Beth Homer: Yeah, you know, many have been taking experience for many, many years. Being in technology, there’s so many ways to look at where to get started and what technologies to use. I think that what we’re finding is, there’s not a there’s a lot of companies that have invested many years in those technologies, and that’s fine. I think it’s a way to help automate what some companies have – that they may already have invested a significant amount, and technologies but they just need to make it better. And you know, trying to make that better is not a bad thing. It’s nothing about a rip and replace and must start with a certain type of technology. I always say let’s start with the end in mind and work backwards from then. And what you want to do is start with that, you know, if it’s a year – if it’s five years down the road, and work backwards for where you want to be and then what do you have in your bag today, right? So it doesn’t mean that it’s always a you know, rip and replace a certain tech – a certain set of technologies. But what we’re finding is that automation can really help drive many organizations to get there faster. So it’s just a matter of seeing what they have in place today and just seeing how they can get to their own goal.

Mike Vizard: Over in DevOps, they have this notion that automation should be embraced in a ruthless fashion; everything that can be automated should be automated. Then should that be our operating procedure for business as well? And just look at it from that perspective? And maybe we need to be on a path of continuous automation.

Beth Homer: You know, I think that it’s a great point. I do think continuous automation is absolutely very valid, and a really great way to find, you know, gains in the businesses in that particular – in the DevOps world. I mean, DevOps has, when it came into play, and it has gone through its own evolution as well, in terms of finding ways to accelerate company’s goals as well. I do think that there’s not a one size fits all; I think that there’s ways to actually look at DevOps and how you can actually utilize automation within DevOps. But also, many businesses aren’t there yet, right? They might be immature, not even utilizing continuous integration, but there’s other ways that they can utilize automation and see the benefit. I do think that there’s so many different ways to get started. And DevOps is a great way to look at how to drive automation into the business, if you’re utilizing.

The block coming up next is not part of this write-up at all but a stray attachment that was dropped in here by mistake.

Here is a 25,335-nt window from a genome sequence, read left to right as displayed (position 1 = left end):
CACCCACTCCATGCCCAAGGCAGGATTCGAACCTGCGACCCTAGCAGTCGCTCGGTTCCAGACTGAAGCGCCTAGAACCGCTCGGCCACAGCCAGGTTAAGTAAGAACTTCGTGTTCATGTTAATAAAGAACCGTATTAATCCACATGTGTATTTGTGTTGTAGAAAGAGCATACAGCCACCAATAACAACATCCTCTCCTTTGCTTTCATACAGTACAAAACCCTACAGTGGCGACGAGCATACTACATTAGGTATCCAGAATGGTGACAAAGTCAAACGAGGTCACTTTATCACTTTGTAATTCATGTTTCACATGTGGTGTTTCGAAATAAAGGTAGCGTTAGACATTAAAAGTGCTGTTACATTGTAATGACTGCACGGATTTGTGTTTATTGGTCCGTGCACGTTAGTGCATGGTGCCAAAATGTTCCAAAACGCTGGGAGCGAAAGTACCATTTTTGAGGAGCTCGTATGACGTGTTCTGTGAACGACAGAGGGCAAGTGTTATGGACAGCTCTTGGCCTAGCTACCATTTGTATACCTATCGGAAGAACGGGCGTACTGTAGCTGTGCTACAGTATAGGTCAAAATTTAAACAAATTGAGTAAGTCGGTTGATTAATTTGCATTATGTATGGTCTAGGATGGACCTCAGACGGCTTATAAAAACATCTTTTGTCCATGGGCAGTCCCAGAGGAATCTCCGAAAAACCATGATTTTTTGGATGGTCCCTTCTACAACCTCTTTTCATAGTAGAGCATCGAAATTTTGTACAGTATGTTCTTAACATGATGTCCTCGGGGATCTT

Mike Vizard: One of the challenges people talk about all the time is that the data, and it’s not really something they feel like they can trust, and if I’m going to aggregate processes based on the data, but I don’t trust the data, and then I’m not going to trust the outcome of the automation. So it seems like there’s a lot of hard work around cleaning up the data and data management that needs to be done before we’re gonna get to any kind of automated process that people actually are going to trust, because they’re gonna worry about the, if the data is bad, the process is going to be worse.

Beth Homer: You’re right, I think that many companies are already looking at their data debt, right? And I think that they’re looking to make sure, and I have come from a world that, you know, data and analytics has been really strong. And in many different organizations, regardless of its in the analytics world, or just the pure data. I do think that, you know, automation, like you could automate something, and you can automate it quickly. It’s really about where to focus and what is going to drive the productivity or cost savings that the company is looking for. And then you have to make sure that you’re utilizing the right data to do that. I think that’s a really valid point, though, you know, just to make sure that organizations are looking to automate in areas that are really going to drive their end goal. And you know, many organizations are already looking at data quality. And I think that that’s a really valid point.

Mike Vizard: I think you need to start with the fundamentals. Because if you can get the fundamentals right, then you’re going to be in the right position to take advantage of whatever automation comes along, but don’t just automate for the sake of automation. Hey, Beth, thanks for being on the show.

Beth Homer: Thanks Mike. Really appreciate it. Thanks for having me.

Mike Vizard: All right, you can find this episode on We invite you to check out all the other episodes that are there as well. And once again, thank you all for watching.